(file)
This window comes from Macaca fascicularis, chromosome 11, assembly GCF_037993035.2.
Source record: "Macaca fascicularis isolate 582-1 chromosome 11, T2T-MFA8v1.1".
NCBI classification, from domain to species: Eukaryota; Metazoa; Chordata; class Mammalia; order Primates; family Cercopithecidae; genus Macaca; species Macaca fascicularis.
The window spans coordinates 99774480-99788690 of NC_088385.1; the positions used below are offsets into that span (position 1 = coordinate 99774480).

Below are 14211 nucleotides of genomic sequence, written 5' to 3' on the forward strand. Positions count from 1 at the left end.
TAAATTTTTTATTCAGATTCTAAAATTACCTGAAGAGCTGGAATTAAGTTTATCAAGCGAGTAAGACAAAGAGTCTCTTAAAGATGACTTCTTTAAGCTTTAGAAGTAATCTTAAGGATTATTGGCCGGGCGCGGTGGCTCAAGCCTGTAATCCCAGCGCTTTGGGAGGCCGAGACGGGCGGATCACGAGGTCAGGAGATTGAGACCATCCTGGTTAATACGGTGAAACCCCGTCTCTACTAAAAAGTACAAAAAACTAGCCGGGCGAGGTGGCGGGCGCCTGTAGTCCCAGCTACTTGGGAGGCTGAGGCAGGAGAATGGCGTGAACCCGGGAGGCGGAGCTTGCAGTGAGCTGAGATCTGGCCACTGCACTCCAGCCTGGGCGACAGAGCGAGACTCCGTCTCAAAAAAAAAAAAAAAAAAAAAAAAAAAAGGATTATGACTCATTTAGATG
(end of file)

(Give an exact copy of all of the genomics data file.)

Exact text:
This window comes from Macaca fascicularis, chromosome 11, assembly GCF_037993035.2.
Source record: "Macaca fascicularis isolate 582-1 chromosome 11, T2T-MFA8v1.1".
NCBI classification, from domain to species: Eukaryota; Metazoa; Chordata; class Mammalia; order Primates; family Cercopithecidae; genus Macaca; species Macaca fascicularis.
The window spans coordinates 99774480-99788690 of NC_088385.1; the positions used below are offsets into that span (position 1 = coordinate 99774480).

Below are 14211 nucleotides of genomic sequence, written 5' to 3' on the forward strand. Positions count from 1 at the left end.
TAAATTTTTTATTCAGATTCTAAAATTACCTGAAGAGCTGGAATTAAGTTTATCAAGCGAGTAAGACAAAGAGTCTCTTAAAGATGACTTCTTTAAGCTTTAGAAGTAATCTTAAGGATTATTGGCCGGGCGCGGTGGCTCAAGCCTGTAATCCCAGCGCTTTGGGAGGCCGAGACGGGCGGATCACGAGGTCAGGAGATTGAGACCATCCTGGTTAATACGGTGAAACCCCGTCTCTACTAAAAAGTACAAAAAACTAGCCGGGCGAGGTGGCGGGCGCCTGTAGTCCCAGCTACTTGGGAGGCTGAGGCAGGAGAATGGCGTGAACCCGGGAGGCGGAGCTTGCAGTGAGCTGAGATCTGGCCACTGCACTCCAGCCTGGGCGACAGAGCGAGACTCCGTCTCAAAAAAAAAAAAAAAAAAAAAAAAAAAAGGATTATGACTCATTTAGATG